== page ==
Nissan Infiniti

  • M luxury sedan (M30d)
  • FX performance SUV (FX50)
  • FX performance SUV (FX50)
  • EX compact SUV (EX37)
  • EX compact SUV (EX37)
  • G Coupe (G37)
Date:30 September 2012 Tags:, , , ,

Second bite at the cherry
By the 1980s, Japanese manufacturers trying to make a go of premium cars found that all the build quality, performance and features in the world weren’t enough to shake off their mass-market image. Nothing could compete, it seemed, with the snob value of a pedigreed badge. So they created their own stand-alone brands.

As a strategy, it’s had mixed results. Despite this, the likes of Infiniti have managed to carve out a niche for themselves. Briefly seen here in the 1990s – and then only with a single model, the big Q45 luxury sedan – Infiniti never really had a chance to set the local market alight. Fast forward to the present, and with the company’s moderate international growth accelerating and a decision to locate its global HQ in Hong Kong, it looked like a good time to retry South Africa. The local range consists of the:

  • M luxury sedan (M30d);
  • FX performance SUV (FX30d, FX37 and FX50);
  • EX compact SUV (EX30d and EX37);
  • G Coupé (G37); and
  • G Cabrio (G37).

V6 and V8 petrol engines, V6 diesel engines and a 7-speed automatic transmission are available across the range. Other engine options, including hybrid, are under consideration.

All of that’s backed up by a brand-new team of dedicated Infiniti personnel, with in-house finance and five model lines being sold out of two dealers in Gauteng initially and 10 by 2014.

Our first taste of the new Infiniti range came in the shape of the FX luxury SUV. Its curvy styling looks imposing from the outside and just a little old-school (pleasingly so) from the command post. The FX is no rumbling continent-crosser: if anything, it feels like a big muscle car. And, by the way, it goes like a big muscle car. The ride is firm and the engine feels urgent. The interior, though, feels like a traditional luxury sedan’s, complete with distinctive dashboard-mounted clock.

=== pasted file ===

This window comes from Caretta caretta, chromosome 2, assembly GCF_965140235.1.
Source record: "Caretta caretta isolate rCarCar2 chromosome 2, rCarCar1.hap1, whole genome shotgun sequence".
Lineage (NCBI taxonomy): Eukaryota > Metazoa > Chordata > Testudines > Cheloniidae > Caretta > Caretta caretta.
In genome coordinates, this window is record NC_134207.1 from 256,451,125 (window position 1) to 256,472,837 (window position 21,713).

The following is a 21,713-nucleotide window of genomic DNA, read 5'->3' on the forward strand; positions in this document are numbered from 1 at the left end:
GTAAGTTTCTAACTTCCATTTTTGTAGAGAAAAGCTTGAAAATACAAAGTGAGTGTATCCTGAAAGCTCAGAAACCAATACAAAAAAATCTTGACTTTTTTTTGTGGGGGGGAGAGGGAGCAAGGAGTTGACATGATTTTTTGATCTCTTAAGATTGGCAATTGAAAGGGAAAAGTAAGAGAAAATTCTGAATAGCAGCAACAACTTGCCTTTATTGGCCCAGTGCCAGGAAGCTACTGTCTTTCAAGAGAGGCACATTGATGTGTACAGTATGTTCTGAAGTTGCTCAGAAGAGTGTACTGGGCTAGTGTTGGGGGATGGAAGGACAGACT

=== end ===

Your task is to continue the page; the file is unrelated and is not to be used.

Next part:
The range-topping FX50 is powered by a 5-litre V8 that produces a breathtaking 287 kW and 500 N.m. Acceleration of 5,8 seconds to 100 km/h and a top speed limited to 250 km/h are more usual in a sports car, though the average fuel consumption of 13,1 litres/100 km isn’t. There are also a 3,7-litre V6 petrol engine that isn’t much slower, or much less powerful (235 kW and 360 N.m) and a turbocharged diesel V6 that consumes 9,0 litres/100 km.

Less utility, more sport. All-wheel drive is standard across the FX range in the form of Infiniti’s ATTESA E-TS (Advanced Total Traction Engineering System for All Electronic Torque Split), which surely takes longer to say than to act. Usually rear-drive, the FX uses a central clutch to channel drive to the front as needed. At its limit, the torque is split equally front-rear.

Even the chassis is designed to be sporty, with a front-midship engine position and rear-drive bias for better weight distribution and centre of gravity. Upscale models get variable-mode continuously adaptive damping. In addition to this, Rear Active Steering uses electric motors to steer the rear wheels (up to 1 degree). Swivelling the rear wheels opposite to the direction of the steering at low speed sharpens turns; swivelling them in the same direction as the front wheels aids high-speed stability.

Wallpaper> New on the block (September 2012 issue)

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